By Jim Schutze
By Rachel Watts
By Lauren Drewes Daniels
By Anna Merlan
By Lee Escobedo
Like their counterparts in the Dallas area, Preston Hollow Elementary School educators were excited to be selected in 1995 as a model site for the new, much-ballyhooed Voyager Expanded Learning Inc. after-school program.
Instead of going home to empty houses when the regular school day ended, or killing time in programs that amount to little more than baby-sitting, Preston Hollow students whose parents were willing to pay $40 a week for Voyager programs received a stimulating, innovative extension of their educational day.
In eight-week "learning adventures," the students studied earth science and honed their observational skills by scouring the playground for bugs and rocks. They learned the fundamentals of business by creating their own company to sell teddy bears, and they studied space travel. Preston Hollow teachers taught the three-hour daily classes after being trained by Voyager, which provided detailed curricula and all the needed resources, such as books and videotapes.
When Voyager tried to expand its program across the city and country this school year, Preston Hollow signed on for a second year. But then the school abruptly dropped the program in November, citing a number of problems the teachers had with Voyager, including a reduction in the teachers' pay, the removal of computers Voyager had given the school the year before, and a general dissatisfaction with the level of support they were getting from the company.
Preston Hollow is one of a number of schools that parted company with Voyager, citing reasons such as limited enrollment, inability of students to afford the costly program, and teacher burnout. These are just the latest hurdles facing the Dallas-based company that has courted controversy since its inception a year and a half ago.
Voyager is the brainchild of 54-year-old Dallas entrepreneur Randy Best, who amassed a fortune through the ownership of several companies including The Spirit Group, which sells cheerleading supplies. Looking for a way to do something more meaningful than simply making money, Best says he turned his attention to public education. "The vitality and inventiveness of the country's entrepreneurs, which made this country great, had been denied to the educational system," he says.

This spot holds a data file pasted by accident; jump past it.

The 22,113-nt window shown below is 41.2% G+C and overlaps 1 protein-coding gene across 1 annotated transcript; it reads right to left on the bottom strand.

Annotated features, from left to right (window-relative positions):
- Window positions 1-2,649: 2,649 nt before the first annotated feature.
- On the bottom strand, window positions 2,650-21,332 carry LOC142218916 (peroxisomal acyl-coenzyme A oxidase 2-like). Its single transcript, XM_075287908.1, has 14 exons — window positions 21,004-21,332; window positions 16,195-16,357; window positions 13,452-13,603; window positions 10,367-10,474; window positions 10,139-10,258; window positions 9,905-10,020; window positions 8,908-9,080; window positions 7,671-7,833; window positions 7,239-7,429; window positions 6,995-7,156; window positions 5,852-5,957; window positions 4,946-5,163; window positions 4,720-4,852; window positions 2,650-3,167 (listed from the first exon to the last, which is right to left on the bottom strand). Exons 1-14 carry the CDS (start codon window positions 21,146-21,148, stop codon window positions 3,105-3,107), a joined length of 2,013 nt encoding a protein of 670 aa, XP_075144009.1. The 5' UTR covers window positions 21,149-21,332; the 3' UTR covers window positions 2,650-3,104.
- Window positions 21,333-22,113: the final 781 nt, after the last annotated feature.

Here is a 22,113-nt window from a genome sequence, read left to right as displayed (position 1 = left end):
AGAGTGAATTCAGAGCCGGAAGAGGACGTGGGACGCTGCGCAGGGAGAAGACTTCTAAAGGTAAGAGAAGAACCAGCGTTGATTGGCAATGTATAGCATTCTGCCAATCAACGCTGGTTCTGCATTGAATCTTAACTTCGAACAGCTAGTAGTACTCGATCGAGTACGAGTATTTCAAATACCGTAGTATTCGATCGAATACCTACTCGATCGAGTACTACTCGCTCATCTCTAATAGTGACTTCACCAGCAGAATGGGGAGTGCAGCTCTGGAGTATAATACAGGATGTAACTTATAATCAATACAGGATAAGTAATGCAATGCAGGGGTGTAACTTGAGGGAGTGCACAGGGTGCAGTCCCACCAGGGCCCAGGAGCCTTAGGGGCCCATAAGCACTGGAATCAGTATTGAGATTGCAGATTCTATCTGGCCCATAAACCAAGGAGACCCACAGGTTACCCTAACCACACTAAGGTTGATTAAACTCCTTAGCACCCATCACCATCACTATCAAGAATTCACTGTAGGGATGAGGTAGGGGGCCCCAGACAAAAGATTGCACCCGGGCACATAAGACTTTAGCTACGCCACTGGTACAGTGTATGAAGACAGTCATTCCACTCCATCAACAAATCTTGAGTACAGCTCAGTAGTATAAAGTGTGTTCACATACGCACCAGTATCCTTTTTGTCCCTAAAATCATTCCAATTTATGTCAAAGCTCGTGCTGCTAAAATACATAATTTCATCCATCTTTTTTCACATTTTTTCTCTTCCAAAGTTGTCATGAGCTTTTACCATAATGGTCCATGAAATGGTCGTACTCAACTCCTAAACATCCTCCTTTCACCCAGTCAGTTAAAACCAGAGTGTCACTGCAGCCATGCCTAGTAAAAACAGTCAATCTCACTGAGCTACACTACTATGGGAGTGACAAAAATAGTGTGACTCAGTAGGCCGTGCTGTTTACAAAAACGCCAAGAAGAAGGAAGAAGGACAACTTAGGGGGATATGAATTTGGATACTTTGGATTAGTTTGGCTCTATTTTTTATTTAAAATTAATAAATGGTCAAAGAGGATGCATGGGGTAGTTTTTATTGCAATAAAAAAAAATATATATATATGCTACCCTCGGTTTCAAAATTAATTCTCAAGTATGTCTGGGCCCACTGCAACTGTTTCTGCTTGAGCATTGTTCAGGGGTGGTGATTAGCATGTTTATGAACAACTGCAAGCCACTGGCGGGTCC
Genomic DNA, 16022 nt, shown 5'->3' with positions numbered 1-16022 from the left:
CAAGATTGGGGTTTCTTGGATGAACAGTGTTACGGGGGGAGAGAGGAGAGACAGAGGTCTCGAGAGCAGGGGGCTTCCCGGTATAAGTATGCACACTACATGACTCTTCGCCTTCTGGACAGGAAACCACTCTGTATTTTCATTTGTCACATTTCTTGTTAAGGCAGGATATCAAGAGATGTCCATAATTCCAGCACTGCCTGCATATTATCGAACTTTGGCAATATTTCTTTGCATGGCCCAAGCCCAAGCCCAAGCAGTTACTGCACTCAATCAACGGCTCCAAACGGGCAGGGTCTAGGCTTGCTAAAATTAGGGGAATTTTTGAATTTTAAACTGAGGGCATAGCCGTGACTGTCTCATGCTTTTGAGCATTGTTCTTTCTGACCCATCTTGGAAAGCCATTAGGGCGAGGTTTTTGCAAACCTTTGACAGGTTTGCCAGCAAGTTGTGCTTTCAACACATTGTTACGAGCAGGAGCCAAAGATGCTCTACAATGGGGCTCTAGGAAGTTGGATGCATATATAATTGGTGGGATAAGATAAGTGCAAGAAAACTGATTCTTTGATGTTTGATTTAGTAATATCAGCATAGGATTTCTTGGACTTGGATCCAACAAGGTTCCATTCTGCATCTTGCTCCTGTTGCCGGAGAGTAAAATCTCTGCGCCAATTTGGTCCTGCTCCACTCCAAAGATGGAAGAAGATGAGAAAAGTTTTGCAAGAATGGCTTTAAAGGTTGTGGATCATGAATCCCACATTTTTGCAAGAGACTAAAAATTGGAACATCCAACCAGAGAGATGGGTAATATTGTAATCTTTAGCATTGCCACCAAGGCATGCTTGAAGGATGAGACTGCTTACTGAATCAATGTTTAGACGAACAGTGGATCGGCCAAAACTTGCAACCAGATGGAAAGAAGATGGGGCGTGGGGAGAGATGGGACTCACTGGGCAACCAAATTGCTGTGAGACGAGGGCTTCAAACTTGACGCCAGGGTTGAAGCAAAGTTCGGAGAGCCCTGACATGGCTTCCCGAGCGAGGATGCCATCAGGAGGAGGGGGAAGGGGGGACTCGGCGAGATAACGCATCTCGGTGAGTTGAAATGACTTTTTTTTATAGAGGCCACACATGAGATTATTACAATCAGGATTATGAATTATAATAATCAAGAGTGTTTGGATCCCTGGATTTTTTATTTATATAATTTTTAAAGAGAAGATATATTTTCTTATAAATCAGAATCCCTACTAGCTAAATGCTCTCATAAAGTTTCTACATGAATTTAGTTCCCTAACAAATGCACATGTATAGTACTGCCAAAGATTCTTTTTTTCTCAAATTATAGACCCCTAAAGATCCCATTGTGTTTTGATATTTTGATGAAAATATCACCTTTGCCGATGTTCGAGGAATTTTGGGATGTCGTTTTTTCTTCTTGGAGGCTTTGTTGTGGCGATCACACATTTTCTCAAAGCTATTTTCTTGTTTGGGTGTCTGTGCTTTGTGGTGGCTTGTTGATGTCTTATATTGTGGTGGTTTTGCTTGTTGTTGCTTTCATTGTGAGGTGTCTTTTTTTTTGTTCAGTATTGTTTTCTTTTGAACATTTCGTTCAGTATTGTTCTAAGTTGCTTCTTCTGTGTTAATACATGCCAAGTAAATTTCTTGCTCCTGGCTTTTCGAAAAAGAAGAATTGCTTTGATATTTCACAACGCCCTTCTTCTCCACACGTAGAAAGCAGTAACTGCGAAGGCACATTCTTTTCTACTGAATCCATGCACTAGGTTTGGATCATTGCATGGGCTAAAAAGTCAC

After researching the needs of public education, Best, in conjunction with several local educators he hired, conceived of Voyager as a way to solve two pressing problems--lengthening students' learning time, and providing worthwhile after-school care to an ever-increasing number of children whose mothers work outside the home.
Best corralled 15 investors, who together donated more than $3.5 million to help him launch his for-profit venture. It is the only company of its kind in the country, Best says, although he expects to face competition in the future. The company has 30 employees, many of whom work on developing the expanding curriculum, which even the program's detractors claim is both creative and challenging.
Voyager's first brush with controversy came last winter, when the company lured Vernon Johnson away from his $125,000-a-year post as Richardson Independent School District superintendent to be Voyager's chief operating officer--at almost double his previous salary. Johnson had previously introduced the Voyager program in four Richardson elementary schools that wound up participating in the pilot program.
Then last August, just weeks before the new school year was to begin, Dallas Independent School District Superintendent Chad Woolery abruptly announced his resignation to take the job as president of the newly formed Voyager Foundation, a nonprofit entity dedicated to raising funds for schools and children who cannot afford the program. Shortly before Woolery resigned, he had signed an $87,000 DISD contract with Voyager that would have helped subsidize the program at eight Dallas schools. Amid charges of a conflict of interest, the school board declined to ratify the contract.
In the aftermath of those controversies, state legislators and child-care groups began criticizing the company for continuing to recruit some of the local school districts' best principals, using public facilities at no
charge, and trying to make a profit off of educating youth.
The perpetually upbeat Best dismisses his critics as being uninformed. "We're trying to better educate our youth," he says. "No one went into this expecting to make a lot of money."
Whether he can make money at all is the question. To date, the company has lost $4.5 million. And with monthly losses of $180,000, the tide doesn't seem to be turning, though Best predicts the company will break even by the end of next year. Regardless, he says he and his backers have agreed "to stick it out for 10 years."
If Voyager is not making money, it is making strides--having significantly increased the number of schools who carry the program over the last year. But exactly how many schools Voyager is in is difficult to determine.
Last February, Best told the Dallas Observer he expected his company to have contracts with 200 schools nationwide during the 1996-'97 school year. By September, he told the Dallas Morning News his programs were in 150 schools and served 5,000 children. He now says those numbers were predictions. Last week, two company spokesmen said that Voyager is in 87 schools in several states, including Washington and New Mexico, and serves 2,400 students. However, Best claims that the 2,400 students are being served at "close to" 100 schools.